Canadian Colleges and Universities
The Veterinary Technician program at Algonquin College is accredited by the Canadian Veterinary Medical Association, and the Ontario Association of Veterinary Technicians, and has the Good Animal Practice Certificate from the Canadian Council on Animal Care. This program provides students with a broad base of knowledge that can be directly applied to various career paths and work environments in this industry.
Atlantic Veterinary College
The Atlantic Veterinary College (AVC) is situated on the campus of the University of Prince Edward Island (UPEI) in Charlottetown, Prince Edward Island (PEI), Canada. The AVC has a regional mandate, providing teaching, research, diagnostic and other veterinary services to the provinces of Newfoundland & Labrador, Nova Scotia, and New Brunswick, as well as PEI. There is also an international component to our mandate that permits us to accept DVM and graduate students from anywhere in the world.
Cégep de St-Félicien: Techniques de santé animal
Situé dans la région du Lac-St-Jean, le Cégep de St-Félicien offre un programme d’une durée de 3 ans. Le programme de santé animale a pour but de former des techniciennes et techniciens pour intervenir dans 2 secteurs principaux : le secteur de la recherche utilisant des animaux (expérimentation animale), et les cliniques vétérinaires pour animaux de compagnie.
The Veterinary Technician Program provides an opportunity for students to acquire the skills, knowledge and attitudes required to be an integral member of a veterinary health care team. Students will explore the range of activities carried out in companion and/or large animal practices, animal shelters, biomedical facilities, zoos or wildlife facilities. Through in-class theory and simulations, combined with actual clinical experience in local facilities, students learn to care for and handle animals, understand the basic principles of normal and abnormal life processes, and carry out routine laboratory and clinical procedures. Typical activities include obtaining and recording patient histories, collecting and/or processing specimens, preparing patients, instruments and equipment for surgery, assisting in medical and surgical procedures, providing specialized nursing care, taking and developing x-rays, and communicating with animal owners to provide education in nutrition, disease prevention, and thorough postoperative care instructions. Students are supported in their studies through practicum and cooperative learning experiences at animal facilities to reinforce skills and theory learned during academic semesters.
Northern College is a certified member of the Ontario Association of Veterinary Technicians and the Canadian Veterinary Medical Association. Our graduates are eligible to write the OAVT registration examination.This two-year diploma program is suited to students who are interested in working with animals. The program will provide them with the knowledge and animal handling skills required to be an integral team player within veterinary practices, research facilities, or other animal related industry. Students will learn to perform basic patient examination, collect data on vital signs, administer medications and prepare pharmaceuticals as prescribed by a veterinarian. They will explore anesthesia, animal nursing, surgical assistance, dental prophylactic procedures, diagnostic laboratory work and tests, such as blood chemistries, culture and sensitivity, and electrocardiograms.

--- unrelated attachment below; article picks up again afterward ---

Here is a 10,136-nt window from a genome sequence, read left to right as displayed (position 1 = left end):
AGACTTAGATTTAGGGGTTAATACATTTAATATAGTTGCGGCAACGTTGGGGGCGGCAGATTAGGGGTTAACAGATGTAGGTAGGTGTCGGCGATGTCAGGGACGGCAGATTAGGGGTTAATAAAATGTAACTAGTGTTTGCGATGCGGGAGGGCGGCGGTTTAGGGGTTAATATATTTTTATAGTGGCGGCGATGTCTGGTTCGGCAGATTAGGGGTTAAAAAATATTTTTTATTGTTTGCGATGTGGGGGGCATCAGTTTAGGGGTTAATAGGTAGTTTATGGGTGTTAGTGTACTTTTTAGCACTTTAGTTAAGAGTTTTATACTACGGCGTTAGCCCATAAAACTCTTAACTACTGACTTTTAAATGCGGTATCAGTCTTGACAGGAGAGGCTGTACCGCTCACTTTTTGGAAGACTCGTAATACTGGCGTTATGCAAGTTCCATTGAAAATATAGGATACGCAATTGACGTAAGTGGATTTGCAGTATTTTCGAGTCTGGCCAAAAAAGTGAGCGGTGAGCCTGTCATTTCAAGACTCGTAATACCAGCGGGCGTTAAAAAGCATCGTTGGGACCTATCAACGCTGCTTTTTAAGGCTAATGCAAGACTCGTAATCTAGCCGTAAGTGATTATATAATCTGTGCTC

NSAC: Animal Science Dept.
The two-year Technician program in Animal Science is designed to teach you the fundamental principles of livestock production preparatory to a career in livestock farming or as an animal science technician in a farm-related service or industry. The program is evolving to meet the increasing demand for skilled herds managers on large farm operations.
Ontario Veterinary College
The Ontario Veterinary College is the oldest veterinary college in the Americas in terms of continuous operation. It began in Toronto in 1862, was moved to Guelph, Ontario in 1922 and became a founding college of the University of Guelph in 1964.
If you have a passion for animals and enjoy working with people, our Animal Health Technology diploma program can put you on the right track to your dream job. Imagine spending everyday working closely with animals and their owners, knowing that your efforts are making a difference in the health of an animal. Whether you prefer working with large or small animals this program provides you with the skills necessary to succeed in your chosen field.
Animal Health Technologists play a vital role in the veterinary industry. They work under the supervision of veterinary practitioners to support the veterinarian in all aspects of practice. As part of this program, you will participate in on- or off-campus labs where you will be handling animals species such as horses, cattle, swine, chickens, ferrets, rats, mice, as well as dogs and cats.